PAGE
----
National Indigenous Peoples Day and Red Market Brand Cannabis
Lately, we’ve all been thinking a little harder about our role in reconciliation. How do our actions reflect this country’s history and influence its future? We may not have a perfect answer, but we can say that CannSell is proud to support the Nation Building and entrepreneurial efforts of Indigenous Canadian communities through the growth of compliant cannabis businesses. On this National Indigenous People’s Day, we’re pleased to announce that participating licensed Ontario retailers will begin carrying Red Market Brand Cannabis later this year.
We believe that backing economic self-determination and employment opportunities for First Nations peoples is an important step in redressing the mistakes of the past, and in building a better future together, for all Canadians.
RMB and Indigenous Communities
Red Market Brand (RMB) Cannabis Cannabis will be available both at participating AGCO-licensed cannabis retailers throughout Ontario, as well as through the Ontario Cannabis Store (OCS). Their long-term fair trade, seed-to-sale profit sharing model is designed to ensure that revenue from legal cannabis sales reaches those within the community who need it most.
Indigenous peoples have a long history with, and knowledge of healing plants. RMB is about combining these traditions with modern, compliant cannabis industry practices, in a way that will employ hundreds of Indigenous Canadians at all points along the supply chain.
Isadore Day, Bimaadzwin, and Inclusion in Mainstream Cannabis
A Hereditary Chief, as well as a former Elected Leader and Representative to many Indigenous communities at regional and national levels, Red Market Brand’s Founder and CEO Isadore Day is no stranger to efforts at economic self-determination.
Day is also the Founder and CEO of Bimaadzwin, whose name means “Life” or “Good Path” in Anishinaabe, is an organization devoted to the advancement of self-governance and economic development for Canada’s First Nations.
Bimmadzwin provides guidance and facilitation services, helps with access to venture capital, and offers strategic direction and assistance with public/government relations for First Nations businesses. The acceleration of the legal cannabis space in the past few years has presented enormous opportunities, and Day has been vocal about making sure Indigenous communities are not excluded.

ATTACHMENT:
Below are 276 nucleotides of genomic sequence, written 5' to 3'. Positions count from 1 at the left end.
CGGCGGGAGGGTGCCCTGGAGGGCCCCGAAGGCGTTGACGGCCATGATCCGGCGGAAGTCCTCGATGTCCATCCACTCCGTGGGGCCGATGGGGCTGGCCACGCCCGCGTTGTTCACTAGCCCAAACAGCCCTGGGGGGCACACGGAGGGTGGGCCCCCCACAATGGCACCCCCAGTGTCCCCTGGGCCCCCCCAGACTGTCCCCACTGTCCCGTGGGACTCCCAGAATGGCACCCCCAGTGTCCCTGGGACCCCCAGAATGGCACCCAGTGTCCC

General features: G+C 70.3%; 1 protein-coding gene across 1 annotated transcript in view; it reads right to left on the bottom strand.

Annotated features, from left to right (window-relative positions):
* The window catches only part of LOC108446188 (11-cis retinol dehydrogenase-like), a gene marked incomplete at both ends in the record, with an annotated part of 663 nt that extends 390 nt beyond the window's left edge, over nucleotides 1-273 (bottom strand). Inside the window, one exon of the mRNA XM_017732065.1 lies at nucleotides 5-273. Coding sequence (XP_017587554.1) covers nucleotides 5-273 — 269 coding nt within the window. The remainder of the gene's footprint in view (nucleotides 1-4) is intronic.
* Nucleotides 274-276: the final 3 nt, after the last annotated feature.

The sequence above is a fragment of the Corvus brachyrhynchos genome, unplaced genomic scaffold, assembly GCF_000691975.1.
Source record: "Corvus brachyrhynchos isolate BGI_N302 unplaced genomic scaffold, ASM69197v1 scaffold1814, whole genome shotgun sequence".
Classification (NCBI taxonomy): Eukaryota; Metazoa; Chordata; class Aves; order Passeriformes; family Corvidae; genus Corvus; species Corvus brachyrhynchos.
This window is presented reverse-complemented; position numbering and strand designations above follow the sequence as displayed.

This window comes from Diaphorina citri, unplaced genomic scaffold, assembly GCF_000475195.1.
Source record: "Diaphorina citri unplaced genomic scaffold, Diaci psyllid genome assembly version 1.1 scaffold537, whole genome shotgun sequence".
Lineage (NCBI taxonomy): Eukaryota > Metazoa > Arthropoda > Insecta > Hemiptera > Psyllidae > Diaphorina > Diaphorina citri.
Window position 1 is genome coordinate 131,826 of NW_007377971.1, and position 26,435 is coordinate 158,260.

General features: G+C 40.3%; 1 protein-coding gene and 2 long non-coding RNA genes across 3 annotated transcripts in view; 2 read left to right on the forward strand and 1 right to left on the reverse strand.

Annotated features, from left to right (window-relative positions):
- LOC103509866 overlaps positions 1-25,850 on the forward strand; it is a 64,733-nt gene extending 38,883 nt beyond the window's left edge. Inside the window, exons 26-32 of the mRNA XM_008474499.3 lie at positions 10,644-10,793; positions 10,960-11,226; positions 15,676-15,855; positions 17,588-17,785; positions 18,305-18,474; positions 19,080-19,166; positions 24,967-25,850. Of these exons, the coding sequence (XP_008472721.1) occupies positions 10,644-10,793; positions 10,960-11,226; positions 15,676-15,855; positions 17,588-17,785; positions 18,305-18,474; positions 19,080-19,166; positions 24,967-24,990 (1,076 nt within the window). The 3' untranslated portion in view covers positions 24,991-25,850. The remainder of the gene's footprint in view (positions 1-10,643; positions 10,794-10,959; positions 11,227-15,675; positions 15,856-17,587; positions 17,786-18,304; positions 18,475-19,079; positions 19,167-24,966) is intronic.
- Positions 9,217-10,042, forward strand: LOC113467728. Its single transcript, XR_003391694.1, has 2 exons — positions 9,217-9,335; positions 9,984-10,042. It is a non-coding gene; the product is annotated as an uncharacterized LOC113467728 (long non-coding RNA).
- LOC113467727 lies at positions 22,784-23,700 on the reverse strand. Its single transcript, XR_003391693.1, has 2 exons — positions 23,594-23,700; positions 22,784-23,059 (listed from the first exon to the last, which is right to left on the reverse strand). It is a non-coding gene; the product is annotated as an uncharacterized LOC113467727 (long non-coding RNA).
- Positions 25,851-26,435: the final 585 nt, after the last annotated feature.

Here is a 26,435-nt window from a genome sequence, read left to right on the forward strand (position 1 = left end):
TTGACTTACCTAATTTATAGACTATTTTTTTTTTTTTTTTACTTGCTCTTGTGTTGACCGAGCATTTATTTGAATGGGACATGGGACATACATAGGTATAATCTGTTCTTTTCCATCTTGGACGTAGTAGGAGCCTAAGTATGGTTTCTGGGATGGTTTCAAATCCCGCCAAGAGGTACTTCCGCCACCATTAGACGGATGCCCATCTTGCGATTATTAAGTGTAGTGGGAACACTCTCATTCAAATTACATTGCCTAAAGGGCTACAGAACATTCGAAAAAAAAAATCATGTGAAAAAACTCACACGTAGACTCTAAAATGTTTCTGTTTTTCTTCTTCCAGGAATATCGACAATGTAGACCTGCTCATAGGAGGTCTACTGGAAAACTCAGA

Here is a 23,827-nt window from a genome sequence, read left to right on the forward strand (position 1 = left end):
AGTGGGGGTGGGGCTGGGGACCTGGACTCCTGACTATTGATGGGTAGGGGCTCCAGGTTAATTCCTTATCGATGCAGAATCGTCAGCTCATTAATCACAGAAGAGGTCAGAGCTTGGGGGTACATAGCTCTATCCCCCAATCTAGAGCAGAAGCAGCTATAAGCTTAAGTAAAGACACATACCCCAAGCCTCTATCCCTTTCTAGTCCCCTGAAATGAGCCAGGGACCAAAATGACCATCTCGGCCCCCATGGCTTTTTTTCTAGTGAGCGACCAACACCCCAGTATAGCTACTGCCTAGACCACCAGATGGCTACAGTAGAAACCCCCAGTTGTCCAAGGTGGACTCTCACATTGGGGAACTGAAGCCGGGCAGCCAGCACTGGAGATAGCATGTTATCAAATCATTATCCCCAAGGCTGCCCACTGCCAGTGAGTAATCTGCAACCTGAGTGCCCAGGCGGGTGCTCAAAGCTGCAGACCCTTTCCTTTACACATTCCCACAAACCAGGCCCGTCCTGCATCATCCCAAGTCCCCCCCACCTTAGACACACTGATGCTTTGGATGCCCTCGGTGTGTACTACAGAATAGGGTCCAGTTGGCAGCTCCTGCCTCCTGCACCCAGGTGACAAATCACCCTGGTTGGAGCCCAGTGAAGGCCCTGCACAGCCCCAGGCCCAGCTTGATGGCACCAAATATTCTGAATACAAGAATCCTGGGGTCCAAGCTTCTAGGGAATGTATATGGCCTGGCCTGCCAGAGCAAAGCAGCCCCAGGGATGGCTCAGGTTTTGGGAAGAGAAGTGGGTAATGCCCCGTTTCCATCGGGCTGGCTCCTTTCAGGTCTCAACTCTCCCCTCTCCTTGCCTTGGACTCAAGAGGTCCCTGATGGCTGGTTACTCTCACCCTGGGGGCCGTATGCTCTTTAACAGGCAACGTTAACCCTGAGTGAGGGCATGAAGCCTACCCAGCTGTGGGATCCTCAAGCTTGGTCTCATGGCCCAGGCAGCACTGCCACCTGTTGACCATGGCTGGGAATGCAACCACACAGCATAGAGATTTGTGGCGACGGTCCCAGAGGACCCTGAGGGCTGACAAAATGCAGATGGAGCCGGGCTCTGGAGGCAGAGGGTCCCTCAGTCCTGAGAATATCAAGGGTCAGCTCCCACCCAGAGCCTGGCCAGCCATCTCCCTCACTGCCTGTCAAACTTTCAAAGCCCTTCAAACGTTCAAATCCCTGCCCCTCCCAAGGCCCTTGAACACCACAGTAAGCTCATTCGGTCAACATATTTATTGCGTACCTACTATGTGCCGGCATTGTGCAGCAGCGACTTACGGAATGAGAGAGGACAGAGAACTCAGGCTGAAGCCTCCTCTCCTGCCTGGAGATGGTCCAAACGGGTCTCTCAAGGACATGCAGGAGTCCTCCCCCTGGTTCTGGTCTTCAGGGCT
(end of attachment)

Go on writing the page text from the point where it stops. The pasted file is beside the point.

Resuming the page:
“Ultimately, I think the best case scenario is not leaving our entrepreneurs behind, and creating that space for them and I believe that’s the obligation of community leadership,” Day told the CBC in a 2019 interview on First Nations cannabis entrepreneurship.
The founding of Red Market Brand is an important step towards achieving that vision, but the work is still just beginning.
Cannabis Done Right
Much of this country’s history has involved systematically disenfranchising our First Nations peoples. Recent events have provided a vivid reminder of just how far beyond the pale these practices went. No one venture or gesture can redress this, nor should the way we move forward be an effort to put it behind us without more actively addressing the consequences and realities of our shared history.
So how can cannabis help?
Enfranchisement and Indigenous Nation Building are the surest routes to a more equitable future. In this sense, cannabis can be more than a business. Done right, it can provide a platform to help the healing process through economic reconciliation.